Thank you, New York Fashion Week, for answering our most burning question about the impending climate apocalypse: “What will I wear?”
Unveiled last week in an intentionally sweltering gallery (more on that shortly), the clothing line “Unfortunately, Ready to Wear” is the streetwear take on the fashion we’ll need when climate change really gets going — otherwise known as right now? Smoke-filtering bandanas! Fireproof jackets! Storm warning headphones!
Grist writers Eve Andrews and Zoe Sayler delved into why — and how — this mini-collection came to exist.
Zoe: Even in an era of increasingly ambitious crossover events, this is an unlikely alliance: the Natural Resources Defense Council, Milk Studios, and 21-year-old fashion icon Luka Sabbat, who brings 1.7 million Instagram followers to the table.
Eve: I understand and respect what the NRDC is trying to do here: Get climate change on the minds of young people with influence — be that influence in the form of social media followers, fashion sense, or possession of the obscene amounts of cash it requires to purchase anything showcased at NYFW.
As NRDC Executive Director Rhea Suh wrote to us, “We want to show the world that talking about and acting on climate can come in extremely creative and different ways, and partnering with a visionary artist like Luka allowed us to do that.”
I mean, it would obviously be great if this collaboration could somehow get the influencer set to put that sweet, sweet new money toward a good cause. But as far as awareness goes, the collection’s apparent target audience is already pretty worried about the future of the planet. Now we have to think about whether we should stock up on Instagram-worthy, death-proof jackets?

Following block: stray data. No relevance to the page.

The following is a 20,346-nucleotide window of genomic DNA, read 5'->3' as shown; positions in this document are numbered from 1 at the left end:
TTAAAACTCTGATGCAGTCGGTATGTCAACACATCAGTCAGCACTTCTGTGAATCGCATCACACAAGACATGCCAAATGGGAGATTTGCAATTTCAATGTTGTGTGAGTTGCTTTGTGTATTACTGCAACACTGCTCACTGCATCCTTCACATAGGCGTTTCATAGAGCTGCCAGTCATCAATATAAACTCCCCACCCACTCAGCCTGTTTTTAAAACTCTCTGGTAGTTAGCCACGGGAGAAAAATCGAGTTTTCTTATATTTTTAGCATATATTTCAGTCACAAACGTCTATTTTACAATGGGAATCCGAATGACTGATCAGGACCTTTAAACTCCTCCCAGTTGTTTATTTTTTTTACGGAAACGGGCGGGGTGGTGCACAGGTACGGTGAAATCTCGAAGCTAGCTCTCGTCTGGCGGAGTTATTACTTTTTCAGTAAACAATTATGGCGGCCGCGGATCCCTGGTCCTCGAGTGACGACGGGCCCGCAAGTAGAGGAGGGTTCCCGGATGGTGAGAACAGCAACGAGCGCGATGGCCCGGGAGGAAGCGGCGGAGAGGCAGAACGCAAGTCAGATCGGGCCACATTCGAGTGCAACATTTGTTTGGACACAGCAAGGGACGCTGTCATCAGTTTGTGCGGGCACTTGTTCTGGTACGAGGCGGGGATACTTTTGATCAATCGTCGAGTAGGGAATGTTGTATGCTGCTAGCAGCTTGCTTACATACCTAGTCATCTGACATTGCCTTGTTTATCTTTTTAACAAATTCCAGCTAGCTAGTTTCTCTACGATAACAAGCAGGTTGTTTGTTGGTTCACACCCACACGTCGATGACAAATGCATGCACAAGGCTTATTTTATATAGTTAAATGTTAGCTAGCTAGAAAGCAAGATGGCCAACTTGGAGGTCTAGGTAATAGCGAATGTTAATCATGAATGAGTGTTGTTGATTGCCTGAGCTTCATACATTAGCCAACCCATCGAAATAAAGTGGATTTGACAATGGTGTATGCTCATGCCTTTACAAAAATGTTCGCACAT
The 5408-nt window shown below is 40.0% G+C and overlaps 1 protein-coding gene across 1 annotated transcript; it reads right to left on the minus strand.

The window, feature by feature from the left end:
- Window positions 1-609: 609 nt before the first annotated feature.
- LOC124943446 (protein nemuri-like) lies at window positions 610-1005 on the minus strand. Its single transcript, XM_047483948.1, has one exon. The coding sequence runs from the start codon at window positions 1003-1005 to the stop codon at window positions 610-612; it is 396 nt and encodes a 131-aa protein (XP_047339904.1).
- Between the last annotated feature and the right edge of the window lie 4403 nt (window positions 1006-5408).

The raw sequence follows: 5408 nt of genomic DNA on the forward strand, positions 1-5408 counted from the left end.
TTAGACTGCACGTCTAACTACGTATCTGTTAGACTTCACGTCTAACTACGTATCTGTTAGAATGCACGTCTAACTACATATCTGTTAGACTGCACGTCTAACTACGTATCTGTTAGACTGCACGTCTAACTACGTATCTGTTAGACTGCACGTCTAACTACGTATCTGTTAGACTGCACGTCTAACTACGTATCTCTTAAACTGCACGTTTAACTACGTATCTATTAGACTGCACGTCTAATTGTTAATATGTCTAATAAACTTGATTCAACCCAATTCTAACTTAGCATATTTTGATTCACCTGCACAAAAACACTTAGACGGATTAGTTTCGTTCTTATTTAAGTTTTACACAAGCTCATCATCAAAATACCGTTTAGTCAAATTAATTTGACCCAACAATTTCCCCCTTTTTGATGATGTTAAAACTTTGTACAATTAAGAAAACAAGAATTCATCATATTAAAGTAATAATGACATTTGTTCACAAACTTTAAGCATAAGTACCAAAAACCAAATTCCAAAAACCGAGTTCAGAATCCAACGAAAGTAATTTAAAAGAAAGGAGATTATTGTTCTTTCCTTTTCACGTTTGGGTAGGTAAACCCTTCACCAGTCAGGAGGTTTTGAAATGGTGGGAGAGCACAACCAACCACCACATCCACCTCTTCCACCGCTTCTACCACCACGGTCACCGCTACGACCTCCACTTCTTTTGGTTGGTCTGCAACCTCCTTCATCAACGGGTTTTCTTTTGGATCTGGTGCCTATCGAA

That’s the detail that really throws me. Sabbat’s entire presence is inextricable from Instagram culture — it made him “Gen Z’s ‘It’ Girl.” Why? Because Instagram is the engine for consumer culture, steering a $1300 sweatshirt straight into the hands of any 21-year-old with a hefty allowance.
He’s also not the only designer to venture into the apocalyptic recently. Last year’s Fashion Week featured some (decidedly impractical) hazmat suits and thermal foil blankets. That Sabbat’s version is specifically designed to be of actual use during a climate disaster doesn’t eliminate the question: What’s up with this trend in the first place?
It just feels like apocalypse porn — a way for wealthy people, who will likely never have to face the harsh realities of climate change, to experience the thrill of the threat. It reminds me of the perilous, artificial Wild West that the wealthy characters in Westworld escape to for a quick adrenaline rush, or the reality-TV murder spree that The Hunger Games’ ruling class watches from a guarded tower. Fear and survivalism are fun when they’re something you can just take off at the end of the day.